Articles

The challenges of recruiting and employing people with autism

by .

The challenges people with Autism Spectrum Disorder (ASD) face in the workplace, and how organisations can improve their approach. 

9 minute read 

Extract from an article originally published in HR Magazine 

 

Abstract

It is estimated that there are more than half a million people on the autism spectrum in the UK; of these more than 85% are believed to be unemployed or severely under-employed. Diagnosis is increasing rapidly in line with greater awareness and acceptance of the condition, and there is also a much greater awareness of the employment issue at government level. In 2010 the UK government published its first strategy for adults with autism in England. This is significant for both recruitment and for employers recognising that some existing staff may well start disclosing their condition.

In research undertaken at Cranfield University School of Management, into the ways the HR community and businesses can learn to better handle candidates and employees on the autism spectrum, I’ve found that many organisations are ill-prepared for this rise in awareness. But there are some emerging examples of good practice. And in responding to this challenge we will improve our approach to employee engagement across the organisation.

 

What’s new

The HR community has spent the last few decades advocating the message that diversity is crucial in business, that fairness and morality require us to design every process and policy to treat candidates and employees equally (with reasonable adjustments wherever practical), and that business benefits will follow from this approach.

In a world with growing skills gaps, and a desire for employees with creativity and potential to innovate, it is even more critical that these policies and processes enable people who meet these criteria to join and succeed in organisations. And yet the evidence is that we are doing the exact opposite with a key talent group that is severely underrepresented in the current workforce. Worse still, some of these people are already in our businesses and we are treating them poorly, and under-exploiting their capabilities, because HR and line managers don’t realise what is happening. Education and training is urgently required.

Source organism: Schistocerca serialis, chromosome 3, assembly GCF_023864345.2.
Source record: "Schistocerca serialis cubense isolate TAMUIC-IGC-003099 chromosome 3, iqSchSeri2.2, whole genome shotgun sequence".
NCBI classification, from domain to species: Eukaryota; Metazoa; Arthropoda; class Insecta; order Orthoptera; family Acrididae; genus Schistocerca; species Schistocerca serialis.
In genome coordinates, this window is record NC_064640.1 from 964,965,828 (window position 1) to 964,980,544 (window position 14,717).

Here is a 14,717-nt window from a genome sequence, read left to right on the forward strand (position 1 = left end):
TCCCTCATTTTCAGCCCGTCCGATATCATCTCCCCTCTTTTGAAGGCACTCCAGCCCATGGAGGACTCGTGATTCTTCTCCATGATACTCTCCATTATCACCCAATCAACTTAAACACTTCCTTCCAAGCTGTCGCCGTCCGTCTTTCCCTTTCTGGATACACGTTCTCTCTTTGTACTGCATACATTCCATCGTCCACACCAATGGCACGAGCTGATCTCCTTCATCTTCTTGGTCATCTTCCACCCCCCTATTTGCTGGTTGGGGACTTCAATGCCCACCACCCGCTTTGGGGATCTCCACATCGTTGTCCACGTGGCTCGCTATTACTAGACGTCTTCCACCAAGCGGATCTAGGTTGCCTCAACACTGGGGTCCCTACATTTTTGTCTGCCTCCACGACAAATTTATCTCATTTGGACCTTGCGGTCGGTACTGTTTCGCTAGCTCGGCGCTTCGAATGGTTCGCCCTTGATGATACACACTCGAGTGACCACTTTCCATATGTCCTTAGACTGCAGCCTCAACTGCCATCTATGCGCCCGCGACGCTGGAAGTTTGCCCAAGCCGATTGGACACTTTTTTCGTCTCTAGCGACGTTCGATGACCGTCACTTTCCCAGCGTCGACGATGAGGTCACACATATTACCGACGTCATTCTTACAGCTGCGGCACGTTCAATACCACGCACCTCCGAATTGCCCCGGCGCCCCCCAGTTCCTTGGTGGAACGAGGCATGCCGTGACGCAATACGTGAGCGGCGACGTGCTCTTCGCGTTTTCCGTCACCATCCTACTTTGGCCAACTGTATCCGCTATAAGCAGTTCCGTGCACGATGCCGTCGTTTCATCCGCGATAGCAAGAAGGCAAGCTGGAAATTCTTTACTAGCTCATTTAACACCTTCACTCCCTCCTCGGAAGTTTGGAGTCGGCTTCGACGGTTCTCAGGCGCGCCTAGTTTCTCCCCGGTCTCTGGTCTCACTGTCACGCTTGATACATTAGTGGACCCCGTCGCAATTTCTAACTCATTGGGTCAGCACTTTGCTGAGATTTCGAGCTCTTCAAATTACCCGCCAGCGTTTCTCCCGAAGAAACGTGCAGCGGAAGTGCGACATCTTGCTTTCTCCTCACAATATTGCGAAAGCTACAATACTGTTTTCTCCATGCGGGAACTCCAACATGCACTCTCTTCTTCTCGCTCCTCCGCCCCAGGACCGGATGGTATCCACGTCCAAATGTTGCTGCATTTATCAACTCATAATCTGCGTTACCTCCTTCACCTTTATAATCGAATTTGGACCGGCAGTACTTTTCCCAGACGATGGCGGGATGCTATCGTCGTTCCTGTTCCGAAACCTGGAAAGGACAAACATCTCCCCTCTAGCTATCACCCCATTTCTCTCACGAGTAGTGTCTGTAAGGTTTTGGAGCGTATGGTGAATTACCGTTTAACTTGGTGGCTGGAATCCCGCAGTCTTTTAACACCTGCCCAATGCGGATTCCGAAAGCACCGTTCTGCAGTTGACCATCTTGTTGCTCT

Key findings

Autism is defined as a lifelong condition that affects how a person communicates with, and relates to, other people. It also affects how a person makes sense of the world around them. It is known as a spectrum condition because of the range of difficulties that affect people. And the way they present varies. Asperger’s Syndrome, for example, is a form of autism where people have typically fewer difficulties with speaking, which only serves to mask their actual communication challenges.

For individuals with ASD finding work isn’t just about employment, it is a crucial element of achieving social inclusion – providing personal status and identity that is often missing from their lives. The unemployment rate for ASD individuals is extraordinarily high, up to 80%, according to the organisation Autism Speaks. The challenges in finding work start with not receiving adequate careers guidance while in education. Then the interview process is almost always conducted in a way that maximises difficulties for ASD individuals, many of whom may be reluctant to declare a condition that they perceive might prejudice their chances.

Once in the workforce, depending on disclosure, many ASD adults talk about the stigma they experience, and the extra stress from being labelled as autistic. Furthermore, many people with autism also experience some form of sensory sensitivity or under-sensitivity, for example to sounds, touch, taste, smells, light or colours, which can be difficult for them to talk about and not all employers understand this range of requirements. People with autism often prefer to have a fixed routine, and find change incredibly difficult to cope with.

 

The full article, with further recommendations from the research, is available to read here, in HR Magazine, originally published 8 May 2018.

 

Ian Iceton has been HRD at a number of prominent organisations over the past 20 years (Volkswagen Group UK, Skanska, Network Rail, and currently River & Mercantile Group). He has featured on HR magazine’s HR Most Influential sector list for the last two years. Iceton is looking to work with HR functions and ASD adults to further explore the opportunities to make progress. You can email him on ian.iceton@cranfield.ac.uk


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